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Specialist legal advice for adoption cases

Child Care Proceedings

child-sitting-on-fathers-shoulders-with-hands-in-the-air

Cartwright King’s family law team can help you become an approved adopter or oppose Adoption Orders if you are a birth parent. Our Child Care solicitors offer sure guidance in all matters concerning Adoption Law, ensuring that you’re treated fairly and with respect.

Get in touch with our child care lawyers for Adoption Order advice, today.

Adoption Order advice you can trust

Our Child Care solicitors have extensive experience in Adoption Law. We have helped many families through the adoption process, advising on adoption applications and assessments, while also helping birth parents challenge an Adoption Order made against them.

Whatever your situation, we listen, we understand and we care, representing you with empathy and honesty throughout your case to achieve the best outcome.

Why choose Cartwright King?

Adoption Orders are a serious and sensitive matter, requiring safe hands to guide you through the process. Many of our Adoption Solicitors are accredited by the Law Society’s Children’s Panel to offer you trusted Adoption advice.

With specialist child care lawyers across the UK, we can advise you no matter where you are in the country. The adoption process has many stages and Cartwright King will be with you every step of the way with the legal advice you need to keep your case on course for a successful outcome.

Get in touch with Cartwright King today to talk to an Adoption Solicitor.

Legal fees

Your legal fees will depend on the case itself, including the length of time your case takes and how complicated it is.

However, Legal Aid may be available for your Adoption Order case. To discuss your eligibility for Legal Aid please call us, or email your enquiry.

If you are not eligible for Legal Aid, then we can discuss affordable private paying fee arrangements. Fixed fees are also available.

We're here for you.

Frequently asked questions.

An Adoption Order cuts any legal ties between a birth parent and child, so that the adoptive parent(s) becomes the legal parent(s) of a child for life. Adoption Orders do not end once a child turns 18. Once an Adoption Order is made, the Registrar of Births, Deaths and Marriages issues a post-adoptive birth certificate for the child.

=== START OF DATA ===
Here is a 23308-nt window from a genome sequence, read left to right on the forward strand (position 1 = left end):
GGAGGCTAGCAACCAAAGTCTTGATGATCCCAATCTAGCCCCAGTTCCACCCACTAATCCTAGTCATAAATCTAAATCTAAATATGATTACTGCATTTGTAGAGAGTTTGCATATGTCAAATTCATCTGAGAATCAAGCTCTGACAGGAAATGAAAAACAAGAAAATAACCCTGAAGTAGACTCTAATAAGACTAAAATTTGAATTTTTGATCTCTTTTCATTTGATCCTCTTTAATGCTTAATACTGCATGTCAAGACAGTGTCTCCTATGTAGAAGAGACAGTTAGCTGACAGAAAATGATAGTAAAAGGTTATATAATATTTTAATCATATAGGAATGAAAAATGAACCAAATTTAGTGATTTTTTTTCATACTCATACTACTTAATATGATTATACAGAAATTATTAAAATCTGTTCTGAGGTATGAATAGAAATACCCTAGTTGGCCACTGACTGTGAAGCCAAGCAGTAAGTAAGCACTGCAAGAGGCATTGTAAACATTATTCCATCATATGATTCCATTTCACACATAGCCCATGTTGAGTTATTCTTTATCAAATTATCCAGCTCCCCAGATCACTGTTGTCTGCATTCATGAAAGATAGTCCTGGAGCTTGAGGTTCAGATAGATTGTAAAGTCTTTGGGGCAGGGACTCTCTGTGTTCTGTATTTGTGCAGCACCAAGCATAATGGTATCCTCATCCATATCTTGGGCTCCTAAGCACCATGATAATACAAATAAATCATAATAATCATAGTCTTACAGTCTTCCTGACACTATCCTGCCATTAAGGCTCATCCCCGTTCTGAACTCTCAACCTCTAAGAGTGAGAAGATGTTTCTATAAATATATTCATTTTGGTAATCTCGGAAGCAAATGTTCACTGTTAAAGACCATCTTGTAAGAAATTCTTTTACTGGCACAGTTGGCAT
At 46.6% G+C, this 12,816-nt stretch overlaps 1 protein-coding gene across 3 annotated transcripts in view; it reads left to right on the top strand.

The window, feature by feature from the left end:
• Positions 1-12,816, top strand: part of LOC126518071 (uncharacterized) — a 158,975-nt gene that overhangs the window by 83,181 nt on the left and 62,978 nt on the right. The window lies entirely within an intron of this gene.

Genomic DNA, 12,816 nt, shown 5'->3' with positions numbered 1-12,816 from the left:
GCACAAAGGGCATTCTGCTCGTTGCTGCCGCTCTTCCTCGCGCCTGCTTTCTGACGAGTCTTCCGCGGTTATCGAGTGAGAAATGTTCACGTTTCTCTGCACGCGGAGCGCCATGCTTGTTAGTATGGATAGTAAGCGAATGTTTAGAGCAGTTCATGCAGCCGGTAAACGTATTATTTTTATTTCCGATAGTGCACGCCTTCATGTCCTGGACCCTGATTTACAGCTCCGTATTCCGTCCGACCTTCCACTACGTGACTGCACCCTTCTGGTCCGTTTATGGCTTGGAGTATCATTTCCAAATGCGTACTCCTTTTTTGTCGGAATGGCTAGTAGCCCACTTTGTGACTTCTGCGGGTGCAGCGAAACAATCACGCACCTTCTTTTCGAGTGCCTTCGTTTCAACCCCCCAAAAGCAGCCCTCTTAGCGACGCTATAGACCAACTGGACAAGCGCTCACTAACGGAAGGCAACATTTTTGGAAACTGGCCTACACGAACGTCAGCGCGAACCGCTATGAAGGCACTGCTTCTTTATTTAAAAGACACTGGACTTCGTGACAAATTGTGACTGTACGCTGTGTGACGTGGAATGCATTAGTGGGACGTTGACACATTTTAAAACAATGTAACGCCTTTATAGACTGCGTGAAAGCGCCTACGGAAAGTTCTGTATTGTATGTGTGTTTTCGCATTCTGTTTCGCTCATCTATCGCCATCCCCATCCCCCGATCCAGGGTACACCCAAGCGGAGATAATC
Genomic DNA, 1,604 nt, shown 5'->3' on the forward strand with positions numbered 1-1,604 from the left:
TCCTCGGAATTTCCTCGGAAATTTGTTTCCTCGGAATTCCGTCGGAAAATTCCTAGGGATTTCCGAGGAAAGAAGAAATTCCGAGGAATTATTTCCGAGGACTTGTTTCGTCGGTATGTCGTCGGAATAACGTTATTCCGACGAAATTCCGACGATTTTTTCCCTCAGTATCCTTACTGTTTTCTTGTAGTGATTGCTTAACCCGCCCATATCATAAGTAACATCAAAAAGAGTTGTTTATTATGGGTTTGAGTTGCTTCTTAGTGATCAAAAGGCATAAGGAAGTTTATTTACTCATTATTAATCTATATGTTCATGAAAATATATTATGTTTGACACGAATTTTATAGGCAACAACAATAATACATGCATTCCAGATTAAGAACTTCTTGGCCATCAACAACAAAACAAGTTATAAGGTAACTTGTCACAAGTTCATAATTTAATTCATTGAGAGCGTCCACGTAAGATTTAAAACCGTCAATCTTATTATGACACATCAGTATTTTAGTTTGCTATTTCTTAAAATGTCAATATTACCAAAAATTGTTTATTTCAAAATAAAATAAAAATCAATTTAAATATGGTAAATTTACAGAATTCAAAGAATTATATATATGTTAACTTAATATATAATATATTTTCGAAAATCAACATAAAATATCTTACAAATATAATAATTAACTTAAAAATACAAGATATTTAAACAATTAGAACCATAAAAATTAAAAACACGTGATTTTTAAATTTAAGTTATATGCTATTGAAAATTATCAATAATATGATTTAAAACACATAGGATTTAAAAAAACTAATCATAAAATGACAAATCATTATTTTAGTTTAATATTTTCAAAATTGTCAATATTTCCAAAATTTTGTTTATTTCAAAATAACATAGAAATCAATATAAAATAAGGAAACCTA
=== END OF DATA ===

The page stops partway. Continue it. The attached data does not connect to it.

An Adoption Order is made by the Family Court often because a local authority believes it is unsafe for a child to continue living at home and the Court has deemed it in the child’s best interests to be adopted.

To be adopted, a child must:

Be under the age of 18 when an adoption application is made (adoption proceedings may continue beyond the young person’s 18th birthday since an Adoption Order can be made at any time up to the 19th birthday)

Not be (or have been) married or in a civil partnership

Official government documents state that an Adoption Order can take four weeks to process once the General Register Office receives the Order from the Court. It can take the Court up to three weeks to send an Adoption Order to the General Register Office.

The Court will consider a number of things when assessing an application for adoption. These include:

The child’s age, sex, background, and relevant characteristics

The child’s relationship with you, the parent, and other existing relatives

For another couple (or person) to adopt your child, you normally have to agree to it. However, a Court can decide the adoption can go ahead without your consent if:

You cannot be found

You are incapable of giving consent, for example due to mental disability

The Court thinks the child would be at risk if they were not adopted

Before a child is adopted, they will spend some time living with the prospective adopters. This is known as a Placement Order. Parents can apply to revoke a Placement Order in certain circumstances.

In addition, if an application is made for an Adoption Order, you can apply to the Court for ‘leave’. While there is the opportunity for you to regain custody of your child, this will only be considered if there is a significant change in circumstances since the making of the Placement Order.

An adoption cannot be reserved once the order has been granted, except in very rare circumstances.